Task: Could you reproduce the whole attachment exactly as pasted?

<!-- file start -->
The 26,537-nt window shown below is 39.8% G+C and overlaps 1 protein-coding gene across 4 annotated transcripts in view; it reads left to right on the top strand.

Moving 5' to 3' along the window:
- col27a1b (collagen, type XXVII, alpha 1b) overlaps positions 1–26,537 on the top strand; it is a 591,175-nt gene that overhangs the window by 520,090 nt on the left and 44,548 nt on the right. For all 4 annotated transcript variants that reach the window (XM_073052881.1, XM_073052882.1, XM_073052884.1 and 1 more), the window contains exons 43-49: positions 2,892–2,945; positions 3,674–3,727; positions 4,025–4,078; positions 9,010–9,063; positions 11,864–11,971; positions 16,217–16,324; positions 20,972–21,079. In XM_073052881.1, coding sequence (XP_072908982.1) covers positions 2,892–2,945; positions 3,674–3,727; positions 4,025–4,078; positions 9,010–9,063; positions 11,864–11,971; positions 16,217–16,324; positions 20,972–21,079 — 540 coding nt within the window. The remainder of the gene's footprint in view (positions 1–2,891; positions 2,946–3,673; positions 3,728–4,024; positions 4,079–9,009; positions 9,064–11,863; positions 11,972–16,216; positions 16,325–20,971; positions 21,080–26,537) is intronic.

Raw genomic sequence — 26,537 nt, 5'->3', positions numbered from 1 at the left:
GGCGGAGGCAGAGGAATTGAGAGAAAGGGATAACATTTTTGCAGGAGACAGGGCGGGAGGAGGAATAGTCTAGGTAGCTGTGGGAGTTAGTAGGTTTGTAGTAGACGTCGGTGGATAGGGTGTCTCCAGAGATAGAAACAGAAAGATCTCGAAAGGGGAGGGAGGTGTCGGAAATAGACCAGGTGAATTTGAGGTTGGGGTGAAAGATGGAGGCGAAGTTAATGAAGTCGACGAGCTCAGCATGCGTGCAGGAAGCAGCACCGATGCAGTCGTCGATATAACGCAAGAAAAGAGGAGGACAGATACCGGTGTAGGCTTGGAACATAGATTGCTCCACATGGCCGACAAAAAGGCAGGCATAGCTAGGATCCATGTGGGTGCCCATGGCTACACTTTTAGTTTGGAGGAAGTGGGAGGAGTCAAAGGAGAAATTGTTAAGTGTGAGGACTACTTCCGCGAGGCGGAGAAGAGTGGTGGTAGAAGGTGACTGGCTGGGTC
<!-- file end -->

The 26,537-nt window shown below is 39.8% G+C and overlaps 1 protein-coding gene across 4 annotated transcripts in view; it reads left to right on the top strand.

Moving 5' to 3' along the window:
- col27a1b (collagen, type XXVII, alpha 1b) overlaps positions 1–26,537 on the top strand; it is a 591,175-nt gene that overhangs the window by 520,090 nt on the left and 44,548 nt on the right. For all 4 annotated transcript variants that reach the window (XM_073052881.1, XM_073052882.1, XM_073052884.1 and 1 more), the window contains exons 43-49: positions 2,892–2,945; positions 3,674–3,727; positions 4,025–4,078; positions 9,010–9,063; positions 11,864–11,971; positions 16,217–16,324; positions 20,972–21,079. In XM_073052881.1, coding sequence (XP_072908982.1) covers positions 2,892–2,945; positions 3,674–3,727; positions 4,025–4,078; positions 9,010–9,063; positions 11,864–11,971; positions 16,217–16,324; positions 20,972–21,079 — 540 coding nt within the window. The remainder of the gene's footprint in view (positions 1–2,891; positions 2,946–3,673; positions 3,728–4,024; positions 4,079–9,009; positions 9,064–11,863; positions 11,972–16,216; positions 16,325–20,971; positions 21,080–26,537) is intronic.

Raw genomic sequence — 26,537 nt, 5'->3', positions numbered from 1 at the left:
GGCGGAGGCAGAGGAATTGAGAGAAAGGGATAACATTTTTGCAGGAGACAGGGCGGGAGGAGGAATAGTCTAGGTAGCTGTGGGAGTTAGTAGGTTTGTAGTAGACGTCGGTGGATAGGGTGTCTCCAGAGATAGAAACAGAAAGATCTCGAAAGGGGAGGGAGGTGTCGGAAATAGACCAGGTGAATTTGAGGTTGGGGTGAAAGATGGAGGCGAAGTTAATGAAGTCGACGAGCTCAGCATGCGTGCAGGAAGCAGCACCGATGCAGTCGTCGATATAACGCAAGAAAAGAGGAGGACAGATACCGGTGTAGGCTTGGAACATAGATTGCTCCACATGGCCGACAAAAAGGCAGGCATAGCTAGGATCCATGTGGGTGCCCATGGCTACACTTTTAGTTTGGAGGAAGTGGGAGGAGTCAAAGGAGAAATTGTTAAGTGTGAGGACTACTTCCGCGAGGCGGAGAAGAGTGGTGGTAGAAGGTGACTGGCTGGGTC